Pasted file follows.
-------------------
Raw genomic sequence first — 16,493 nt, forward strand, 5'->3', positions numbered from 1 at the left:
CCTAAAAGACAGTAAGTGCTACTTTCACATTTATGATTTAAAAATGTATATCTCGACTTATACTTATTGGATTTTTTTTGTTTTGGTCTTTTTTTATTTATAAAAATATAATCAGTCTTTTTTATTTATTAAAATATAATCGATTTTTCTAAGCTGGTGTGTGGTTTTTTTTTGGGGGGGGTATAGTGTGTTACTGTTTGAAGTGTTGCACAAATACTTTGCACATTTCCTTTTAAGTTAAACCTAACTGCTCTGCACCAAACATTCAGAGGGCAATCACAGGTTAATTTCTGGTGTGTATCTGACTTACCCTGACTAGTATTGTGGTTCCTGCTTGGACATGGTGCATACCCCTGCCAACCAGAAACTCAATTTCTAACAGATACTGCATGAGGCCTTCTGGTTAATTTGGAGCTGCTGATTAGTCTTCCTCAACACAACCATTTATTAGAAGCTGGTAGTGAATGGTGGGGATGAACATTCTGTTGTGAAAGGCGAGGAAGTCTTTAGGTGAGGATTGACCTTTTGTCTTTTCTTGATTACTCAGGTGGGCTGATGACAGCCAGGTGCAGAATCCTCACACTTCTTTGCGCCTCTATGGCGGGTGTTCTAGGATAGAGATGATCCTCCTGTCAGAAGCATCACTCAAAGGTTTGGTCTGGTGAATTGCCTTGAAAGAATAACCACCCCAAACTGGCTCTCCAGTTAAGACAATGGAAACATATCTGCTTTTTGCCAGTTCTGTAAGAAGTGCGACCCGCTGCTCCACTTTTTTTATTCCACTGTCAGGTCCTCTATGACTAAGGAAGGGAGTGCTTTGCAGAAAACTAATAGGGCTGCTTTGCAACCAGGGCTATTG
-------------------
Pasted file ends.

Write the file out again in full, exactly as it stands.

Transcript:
Raw genomic sequence first — 16,493 nt, forward strand, 5'->3', positions numbered from 1 at the left:
CCTAAAAGACAGTAAGTGCTACTTTCACATTTATGATTTAAAAATGTATATCTCGACTTATACTTATTGGATTTTTTTTGTTTTGGTCTTTTTTTATTTATAAAAATATAATCAGTCTTTTTTATTTATTAAAATATAATCGATTTTTCTAAGCTGGTGTGTGGTTTTTTTTTGGGGGGGGTATAGTGTGTTACTGTTTGAAGTGTTGCACAAATACTTTGCACATTTCCTTTTAAGTTAAACCTAACTGCTCTGCACCAAACATTCAGAGGGCAATCACAGGTTAATTTCTGGTGTGTATCTGACTTACCCTGACTAGTATTGTGGTTCCTGCTTGGACATGGTGCATACCCCTGCCAACCAGAAACTCAATTTCTAACAGATACTGCATGAGGCCTTCTGGTTAATTTGGAGCTGCTGATTAGTCTTCCTCAACACAACCATTTATTAGAAGCTGGTAGTGAATGGTGGGGATGAACATTCTGTTGTGAAAGGCGAGGAAGTCTTTAGGTGAGGATTGACCTTTTGTCTTTTCTTGATTACTCAGGTGGGCTGATGACAGCCAGGTGCAGAATCCTCACACTTCTTTGCGCCTCTATGGCGGGTGTTCTAGGATAGAGATGATCCTCCTGTCAGAAGCATCACTCAAAGGTTTGGTCTGGTGAATTGCCTTGAAAGAATAACCACCCCAAACTGGCTCTCCAGTTAAGACAATGGAAACATATCTGCTTTTTGCCAGTTCTGTAAGAAGTGCGACCCGCTGCTCCACTTTTTTTATTCCACTGTCAGGTCCTCTATGACTAAGGAAGGGAGTGCTTTGCAGAAAACTAATAGGGCTGCTTTGCAACCAGGGCTATTG